This is the middle book of a trilogy involving Ben Treven, a military assassin, and his boss, Hort. The first book is Fault Line; the last book is The Detachment. Not knowing this was a trilogy, I read the last book first - which definitely spoils the outcome of the second book.
At the end of the first novel, Ben Treven has saved his brother's life, started a romance with an Iranian-American lawyer, and been betrayed by his military unit and his boss, Hort. Shaken up, questioning his values, he decides to reunite with his ex-wife and daughter in the Philippines... only to end up in a Manila jail after killing a man in a bar fight.
At this point, Hort appears with an offer Ben can't refuse - rescue from jail, if he'll return to work. The job: track down a dead man, now a suspect in an extortion attempt against the U.S. government. Except that Larison, if he's alive, is the "angel of death," a formidable killer and a veteran of the same secret military unit to which Ben belongs.
Ben soon finds himself traveling from Florida to Central America and Washington D.C., dueling with FBI and CIA agents (who have very different ideas of how to handle this crisis), uncovering Larison's secrets while simultaneously learning more than he ever suspected about the inner workings of American government.
From an author that I am a major fan of, this is one of his lesser works. Ben Treven, an assassin with anger problems and emotional baggage from a stressful youth, is just not that interesting. The FBI agent, Paula, is smarter and gets the best dialogue; Larison, the veteran assassin with mental issues and a secret life, gets all the best action scenes. Even Hort, who plays a major role in the trilogy, lacks interest for me - not enough personality, too many speeches.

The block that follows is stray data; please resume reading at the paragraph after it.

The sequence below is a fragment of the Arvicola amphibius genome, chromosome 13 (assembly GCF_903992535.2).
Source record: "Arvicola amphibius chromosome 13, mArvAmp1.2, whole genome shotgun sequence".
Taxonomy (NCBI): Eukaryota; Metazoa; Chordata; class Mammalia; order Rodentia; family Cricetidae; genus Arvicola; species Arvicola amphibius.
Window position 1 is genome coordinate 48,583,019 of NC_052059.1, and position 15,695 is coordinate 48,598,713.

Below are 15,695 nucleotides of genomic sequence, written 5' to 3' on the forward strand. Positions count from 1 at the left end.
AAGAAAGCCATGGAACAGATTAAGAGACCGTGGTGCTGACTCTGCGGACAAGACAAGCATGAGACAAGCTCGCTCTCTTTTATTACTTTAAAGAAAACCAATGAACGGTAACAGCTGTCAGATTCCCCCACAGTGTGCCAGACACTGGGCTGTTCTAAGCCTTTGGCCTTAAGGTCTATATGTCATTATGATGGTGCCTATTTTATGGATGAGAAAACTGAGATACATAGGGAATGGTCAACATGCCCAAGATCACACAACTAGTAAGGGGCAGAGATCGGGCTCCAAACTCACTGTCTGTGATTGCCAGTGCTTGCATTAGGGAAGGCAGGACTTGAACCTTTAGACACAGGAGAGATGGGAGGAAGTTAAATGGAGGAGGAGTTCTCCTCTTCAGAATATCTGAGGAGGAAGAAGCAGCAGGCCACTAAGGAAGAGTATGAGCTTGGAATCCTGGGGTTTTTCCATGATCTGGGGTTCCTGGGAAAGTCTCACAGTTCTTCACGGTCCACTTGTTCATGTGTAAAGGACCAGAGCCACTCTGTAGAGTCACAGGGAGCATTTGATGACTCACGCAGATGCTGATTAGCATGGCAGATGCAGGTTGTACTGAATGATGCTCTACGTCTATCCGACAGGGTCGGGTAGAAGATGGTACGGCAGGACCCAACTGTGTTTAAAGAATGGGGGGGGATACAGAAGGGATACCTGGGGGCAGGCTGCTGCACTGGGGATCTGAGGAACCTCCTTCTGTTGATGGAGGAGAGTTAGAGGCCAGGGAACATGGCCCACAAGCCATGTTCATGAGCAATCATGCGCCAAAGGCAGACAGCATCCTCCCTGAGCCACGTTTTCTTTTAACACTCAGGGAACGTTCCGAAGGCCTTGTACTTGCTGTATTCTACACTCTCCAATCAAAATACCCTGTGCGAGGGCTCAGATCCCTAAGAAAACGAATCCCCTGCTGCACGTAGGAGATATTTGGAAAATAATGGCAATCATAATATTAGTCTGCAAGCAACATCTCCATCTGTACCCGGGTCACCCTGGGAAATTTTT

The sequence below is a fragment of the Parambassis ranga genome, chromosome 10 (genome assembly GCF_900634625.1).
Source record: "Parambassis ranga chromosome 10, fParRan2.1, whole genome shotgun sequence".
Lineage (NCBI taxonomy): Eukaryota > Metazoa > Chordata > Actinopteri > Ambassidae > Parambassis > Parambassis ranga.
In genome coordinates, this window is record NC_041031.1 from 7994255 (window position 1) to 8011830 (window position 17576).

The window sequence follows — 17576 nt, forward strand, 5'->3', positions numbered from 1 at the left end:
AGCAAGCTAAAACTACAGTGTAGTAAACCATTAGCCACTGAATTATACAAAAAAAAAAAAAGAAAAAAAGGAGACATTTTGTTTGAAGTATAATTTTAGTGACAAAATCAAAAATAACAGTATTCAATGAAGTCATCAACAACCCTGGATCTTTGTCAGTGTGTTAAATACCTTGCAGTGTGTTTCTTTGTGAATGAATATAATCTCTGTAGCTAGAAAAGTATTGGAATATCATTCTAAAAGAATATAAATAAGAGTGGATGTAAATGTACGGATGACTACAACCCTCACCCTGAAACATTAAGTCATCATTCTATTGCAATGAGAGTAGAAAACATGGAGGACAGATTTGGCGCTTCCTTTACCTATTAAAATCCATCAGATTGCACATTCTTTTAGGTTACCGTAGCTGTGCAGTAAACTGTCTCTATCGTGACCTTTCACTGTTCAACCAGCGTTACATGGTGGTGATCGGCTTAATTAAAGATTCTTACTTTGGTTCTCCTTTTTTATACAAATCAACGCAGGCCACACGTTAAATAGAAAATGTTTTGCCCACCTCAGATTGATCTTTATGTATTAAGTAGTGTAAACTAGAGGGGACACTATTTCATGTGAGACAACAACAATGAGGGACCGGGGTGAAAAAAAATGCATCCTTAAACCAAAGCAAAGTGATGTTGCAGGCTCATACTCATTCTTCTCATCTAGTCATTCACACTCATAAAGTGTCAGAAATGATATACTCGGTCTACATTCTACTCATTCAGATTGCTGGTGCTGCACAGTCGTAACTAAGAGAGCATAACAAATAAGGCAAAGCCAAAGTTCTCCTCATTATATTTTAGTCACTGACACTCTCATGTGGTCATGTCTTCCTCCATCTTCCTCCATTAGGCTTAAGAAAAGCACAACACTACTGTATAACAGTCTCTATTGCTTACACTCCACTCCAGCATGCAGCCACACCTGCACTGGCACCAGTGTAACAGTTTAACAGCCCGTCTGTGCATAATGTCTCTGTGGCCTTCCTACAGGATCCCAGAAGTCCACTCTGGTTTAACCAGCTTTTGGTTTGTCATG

The other problem with this book is that the author seems to be pressing an agenda. Although the author goes out of his way not to mention specific politicians, the story is clearly set during the early years of the Obama administration, and in his effort to base the plot on actual events (and then build on that framework), this has the effect of implicating real people for the crimes revealed in this fictional story. As the author also provides a bibliography with more information about the events used as a basis for this story, one is left wondering if the author is just telling a story, or seriously proposing that an American oligarchy, independent of political parties, runs the country and engages in torture, assassination, and other crimes in the interest of national security.
Nevertheless, the plotting is interesting, with a few surprises. The action scenes are well done.
Because of the nature of the story, there is a good deal of violence - both in close combat and gunfights. There is also some romance (both straight and gay), including one major sexual scene.
This is one of Eisler's lesser novels, and not one I can recommend.
Reviewed by unknown member.